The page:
On July 13, 2016, the United States Senate passed the Comprehensive Addiction and Recovery Act (CARA) by a near-unanimous vote of 92 to 2. In the House, the bill had previously passed by a vote of 407 to 5.
Senator Sheldon Whitehouse (D-RI) and Rep. Jim Sensenbrenner (R-WI5) sponsored the bill, which, according to a government summary, “sits at the intersection of criminal justice reform and mental health legislation.”
Earlier in the Congressional session, the two chambers passed different versions of the legislation; CARA, a compromise bill that legislators from both the House and the Senate worked on, bridges those differences. The final compromise bill received bipartisan support.
A nationwide epidemic
According to the Centers for Disease Control (CDC), opioid overdose (from both heroin and prescription painkillers) is now the leading cause of injury-related death in the United States. In the last five years, the number of heroin overdoses has tripled.
The use of narcotics for chronic pain (such as back pain) has exploded in recent years, in part due to a highly successful marketing campaign undertaken by Purdue Pharma; when it released OxyContin onto the market twenty years ago, the company claimed the pill was less addictive than its other pain relieving counterparts. Now, that claim has been shown to be false, but in the years since the drug was released, the casual prescription of narcotics for chronic pain has contributed substantially to the addiction epidemic and many overdose deaths. (The history of Purdue’s OxyContin marketing campaign and the subsequent impact on drug use in America is detailed in a Los Angeles Times investigation story titled, “’You Want a Description of Hell?’ OxyContin’s 12-Hour Problem.”)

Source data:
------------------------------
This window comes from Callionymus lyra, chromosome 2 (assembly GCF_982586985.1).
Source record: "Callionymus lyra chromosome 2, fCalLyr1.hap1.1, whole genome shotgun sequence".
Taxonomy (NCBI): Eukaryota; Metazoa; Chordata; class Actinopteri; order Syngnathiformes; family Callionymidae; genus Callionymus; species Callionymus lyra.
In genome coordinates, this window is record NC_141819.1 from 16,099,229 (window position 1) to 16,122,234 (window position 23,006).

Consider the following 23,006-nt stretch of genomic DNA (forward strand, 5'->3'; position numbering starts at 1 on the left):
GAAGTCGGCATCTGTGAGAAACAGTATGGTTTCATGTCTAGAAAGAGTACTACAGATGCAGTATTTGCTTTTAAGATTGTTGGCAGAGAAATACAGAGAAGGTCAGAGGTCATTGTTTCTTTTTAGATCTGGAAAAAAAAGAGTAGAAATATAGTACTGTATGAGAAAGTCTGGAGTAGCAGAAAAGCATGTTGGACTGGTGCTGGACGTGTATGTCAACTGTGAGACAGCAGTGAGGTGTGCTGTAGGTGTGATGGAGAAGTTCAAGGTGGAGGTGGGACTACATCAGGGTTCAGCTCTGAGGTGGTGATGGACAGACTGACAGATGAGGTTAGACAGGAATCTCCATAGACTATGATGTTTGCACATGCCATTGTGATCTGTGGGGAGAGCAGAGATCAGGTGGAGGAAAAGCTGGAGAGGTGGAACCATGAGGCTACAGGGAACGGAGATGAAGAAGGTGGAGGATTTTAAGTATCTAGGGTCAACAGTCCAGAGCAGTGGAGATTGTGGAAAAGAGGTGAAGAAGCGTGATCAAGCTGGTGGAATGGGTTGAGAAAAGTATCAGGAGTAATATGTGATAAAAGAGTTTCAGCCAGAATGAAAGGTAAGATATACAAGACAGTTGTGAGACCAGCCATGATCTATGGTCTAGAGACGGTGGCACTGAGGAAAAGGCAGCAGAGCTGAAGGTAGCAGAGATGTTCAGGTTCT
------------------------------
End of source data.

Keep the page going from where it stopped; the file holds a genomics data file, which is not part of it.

To address this problem, the CDC in March 2016 issued a new set of guidelines for primary care physicians prescribing opioids for chronic pain. Since primary care physicians write almost half of all opioid prescriptions in the U.S., educating them on the real dangers of these drugs is a way to attack one of the roots of this problem.
The legislation’s objectives
CARA’s three-pronged method of addressing the opioid epidemic centers on education, prevention, and treatment.
Some of the specific objectives of the bill include:
- Expanding prevention and educational efforts for teens, parents, caretakers, and the elderly
- Increasing first responders’ access to naloxone, a drug that can reverse overdose and save lives
- Using evidence-based treatment protocols to identify and treat incarcerated individuals suffering from addiction
- Increasing the number of disposal locations for excess prescription drugs to prevent drug sharing and abuse
- Launching evidence-based treatment programs around the country that rely on established best practices to treat addiction
- Strengthening prescription drug monitoring programs
- Allocating $181 million a year for the funding of drug programs
The legislators behind the bill believe the passage of CARA is a meaningful step toward taking control of an epidemic that has already ruined too many lives.
“This legislation identifies specific steps that will help us combat addiction and support those in recovery,” said Senator Whitehouse in a press release about the bill, “and provides the tools needed for states and local governments – in coordination with law enforcement, educators, and others – to take them. It’s a comprehensive approach to a problem that demands our full attention.”
Individuals working within the states to combat addiction agree. “CARA is the realization of the entire recovery movement,” said Sarah Nerad, Program Manager for the Ohio State Collegiate Recovery Community. “As the most comprehensive effort of bipartisan legislation for addiction recovery support services, CARA is not only a victory for people in recovery, but for a victory for our country.”
The next step for the bill is onto the President’s desk for his signature.
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